Private Data Package The javax.telephony.privatedata package enables applications to communicate data directly with the underlying hardware switch. This data may be used to instruct the switch to perform a switch-specific action. Applications may also use the package to "piggy-back" a piece of data with a Java Telephony API object.



The Java Telephony Call Model

The JTAPI call model consists of a half-dozen Java objects. These objects are defined using Java interfaces in the core package. Each call model object represents either a physical or logical entity in the telephone world. The primary purpose of these call model objects is to describe telephone calls and the endpoints involved in a telephone call. These call model objects are related to one another in specific ways, which are summarized below and described in more detail in the core package specification.

The following diagram shows the JTAPI call model and the objects that compose the call model. A description of each object follow the diagram.

Call Model

Figure 4: JTAPI Call Model

Provider Object

The Provider object is an abstraction of telephony service-provider software. The provider might manage a PBX connected to a server, a telephony/fax card in a desktop machine, or a computer networking technology, such as IP. A Provider hides the service-specific aspects of the telephony subsystem and enables Java applications and applets to interact with the telephony subsystem in a device-independent manner.

Call Object

The Call object represents a telephone call, the information flowing between the service provider and the call participants. A telephone call comprises a Call object and zero or more connections. In a two-party call scenario, a telephone call has one Call object and two connections. A conference call is three or more connections associated with one Call object.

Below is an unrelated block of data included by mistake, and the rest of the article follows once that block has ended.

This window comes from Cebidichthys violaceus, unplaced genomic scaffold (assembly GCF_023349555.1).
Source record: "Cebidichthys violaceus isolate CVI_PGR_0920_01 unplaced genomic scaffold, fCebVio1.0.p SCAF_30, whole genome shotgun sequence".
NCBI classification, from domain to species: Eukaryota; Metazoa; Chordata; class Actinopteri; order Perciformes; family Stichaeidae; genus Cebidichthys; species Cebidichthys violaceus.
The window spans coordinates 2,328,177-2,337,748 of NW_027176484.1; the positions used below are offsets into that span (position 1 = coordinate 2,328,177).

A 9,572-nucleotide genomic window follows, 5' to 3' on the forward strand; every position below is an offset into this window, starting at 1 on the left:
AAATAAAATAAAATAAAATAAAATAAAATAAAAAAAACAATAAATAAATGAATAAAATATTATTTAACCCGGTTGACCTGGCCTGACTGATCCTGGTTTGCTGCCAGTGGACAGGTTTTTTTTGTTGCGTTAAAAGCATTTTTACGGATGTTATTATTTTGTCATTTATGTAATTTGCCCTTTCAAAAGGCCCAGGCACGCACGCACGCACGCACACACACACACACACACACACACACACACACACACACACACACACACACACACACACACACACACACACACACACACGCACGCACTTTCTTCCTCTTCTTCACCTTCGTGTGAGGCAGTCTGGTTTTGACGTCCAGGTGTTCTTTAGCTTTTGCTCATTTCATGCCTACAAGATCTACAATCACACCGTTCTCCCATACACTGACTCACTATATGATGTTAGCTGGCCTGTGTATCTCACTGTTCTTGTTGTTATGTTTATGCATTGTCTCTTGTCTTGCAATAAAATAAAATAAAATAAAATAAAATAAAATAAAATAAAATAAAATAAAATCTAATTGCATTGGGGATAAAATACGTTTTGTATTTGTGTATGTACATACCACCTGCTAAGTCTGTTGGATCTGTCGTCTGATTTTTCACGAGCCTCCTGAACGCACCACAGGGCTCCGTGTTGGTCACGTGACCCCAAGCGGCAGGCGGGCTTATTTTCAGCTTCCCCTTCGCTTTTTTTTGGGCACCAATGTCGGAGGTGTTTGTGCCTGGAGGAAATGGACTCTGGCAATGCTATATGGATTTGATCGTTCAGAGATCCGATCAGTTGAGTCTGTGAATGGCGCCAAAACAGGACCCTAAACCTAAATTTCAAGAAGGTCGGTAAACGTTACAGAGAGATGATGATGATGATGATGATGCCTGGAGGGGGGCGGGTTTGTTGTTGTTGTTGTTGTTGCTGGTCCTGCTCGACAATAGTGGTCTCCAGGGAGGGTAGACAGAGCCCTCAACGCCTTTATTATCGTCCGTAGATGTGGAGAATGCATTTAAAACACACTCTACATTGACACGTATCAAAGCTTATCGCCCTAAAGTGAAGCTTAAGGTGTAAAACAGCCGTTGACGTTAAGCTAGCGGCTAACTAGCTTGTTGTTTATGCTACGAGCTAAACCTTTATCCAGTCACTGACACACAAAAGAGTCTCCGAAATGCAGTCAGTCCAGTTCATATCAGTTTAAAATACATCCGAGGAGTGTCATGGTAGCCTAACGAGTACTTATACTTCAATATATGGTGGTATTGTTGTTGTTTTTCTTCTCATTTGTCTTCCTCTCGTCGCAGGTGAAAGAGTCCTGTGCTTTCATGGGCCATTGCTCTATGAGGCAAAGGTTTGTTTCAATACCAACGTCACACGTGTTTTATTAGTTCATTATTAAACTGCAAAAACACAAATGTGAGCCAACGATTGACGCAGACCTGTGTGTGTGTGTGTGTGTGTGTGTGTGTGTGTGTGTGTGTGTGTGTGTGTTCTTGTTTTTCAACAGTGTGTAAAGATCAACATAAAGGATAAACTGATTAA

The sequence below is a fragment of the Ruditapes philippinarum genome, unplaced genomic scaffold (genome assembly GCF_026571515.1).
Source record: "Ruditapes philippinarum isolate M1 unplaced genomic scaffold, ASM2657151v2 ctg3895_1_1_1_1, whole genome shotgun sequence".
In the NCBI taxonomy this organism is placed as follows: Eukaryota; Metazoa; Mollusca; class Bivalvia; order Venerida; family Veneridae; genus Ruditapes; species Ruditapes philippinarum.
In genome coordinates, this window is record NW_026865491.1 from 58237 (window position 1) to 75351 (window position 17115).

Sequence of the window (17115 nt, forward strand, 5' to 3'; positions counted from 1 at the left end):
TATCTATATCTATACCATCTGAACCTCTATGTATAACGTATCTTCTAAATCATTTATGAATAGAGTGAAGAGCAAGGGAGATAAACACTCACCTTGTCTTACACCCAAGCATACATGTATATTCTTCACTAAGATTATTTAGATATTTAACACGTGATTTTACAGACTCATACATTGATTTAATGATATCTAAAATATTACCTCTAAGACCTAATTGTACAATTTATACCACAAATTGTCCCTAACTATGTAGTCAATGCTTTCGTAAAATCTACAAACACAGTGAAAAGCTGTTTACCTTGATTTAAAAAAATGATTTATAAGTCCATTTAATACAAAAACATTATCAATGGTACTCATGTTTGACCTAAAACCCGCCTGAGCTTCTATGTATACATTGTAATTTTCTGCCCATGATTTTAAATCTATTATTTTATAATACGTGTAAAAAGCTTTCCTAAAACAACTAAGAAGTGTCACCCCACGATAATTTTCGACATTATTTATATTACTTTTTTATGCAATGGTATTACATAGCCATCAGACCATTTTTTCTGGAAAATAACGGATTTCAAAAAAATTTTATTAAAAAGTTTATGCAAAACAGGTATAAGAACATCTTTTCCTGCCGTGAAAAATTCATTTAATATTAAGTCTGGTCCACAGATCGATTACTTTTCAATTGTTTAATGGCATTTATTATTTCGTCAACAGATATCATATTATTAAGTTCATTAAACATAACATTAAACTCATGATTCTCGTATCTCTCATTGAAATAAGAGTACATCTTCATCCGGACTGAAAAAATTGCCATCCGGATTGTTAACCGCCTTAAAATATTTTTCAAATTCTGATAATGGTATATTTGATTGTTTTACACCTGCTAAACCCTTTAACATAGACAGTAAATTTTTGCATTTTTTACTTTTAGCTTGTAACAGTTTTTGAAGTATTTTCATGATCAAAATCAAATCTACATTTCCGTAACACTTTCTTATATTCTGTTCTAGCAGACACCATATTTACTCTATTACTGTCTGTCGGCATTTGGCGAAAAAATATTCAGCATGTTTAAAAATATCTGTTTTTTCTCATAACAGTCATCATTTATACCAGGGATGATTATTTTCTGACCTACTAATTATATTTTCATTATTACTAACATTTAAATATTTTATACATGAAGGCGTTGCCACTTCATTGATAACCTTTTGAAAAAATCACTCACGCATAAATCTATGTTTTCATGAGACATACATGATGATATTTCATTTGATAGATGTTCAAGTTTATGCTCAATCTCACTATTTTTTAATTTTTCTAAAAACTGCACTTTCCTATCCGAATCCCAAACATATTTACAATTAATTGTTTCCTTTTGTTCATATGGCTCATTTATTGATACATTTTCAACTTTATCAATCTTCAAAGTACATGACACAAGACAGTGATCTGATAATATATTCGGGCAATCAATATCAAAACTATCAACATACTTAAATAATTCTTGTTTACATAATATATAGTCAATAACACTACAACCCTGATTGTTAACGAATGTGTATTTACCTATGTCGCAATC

Address Object

The Address object represents a telephone number. It is an abstraction for the logical endpoint of a telephone call. Note that this is quite distinct from a physical endpoint. In fact, one address may correspond to several physical endpoints (i.e. Terminals)

Connection Object

A Connection object models the communication link between a Call object and an Address object. This relationship is also referred to as a "logical" view, because it is concerned with the relationship between the Call and the Address (i.e. a logical endpoint). Connection objects may be in one of several states, indicating the current state of the relationship between the Call and the Address. These Connection states are summarized later.

Terminal Object

The Terminal object represents a physical device such as a telephone and its associated properties. Each Terminal object may have one or more Address Objects (telephone numbers) associated with it, as in the case of some office phones capable of managing multiple call appearances. The Terminal is also known as the "physical" endpoint of a call, because it corresponds to a physical piece of hardware.

TerminalConnection Object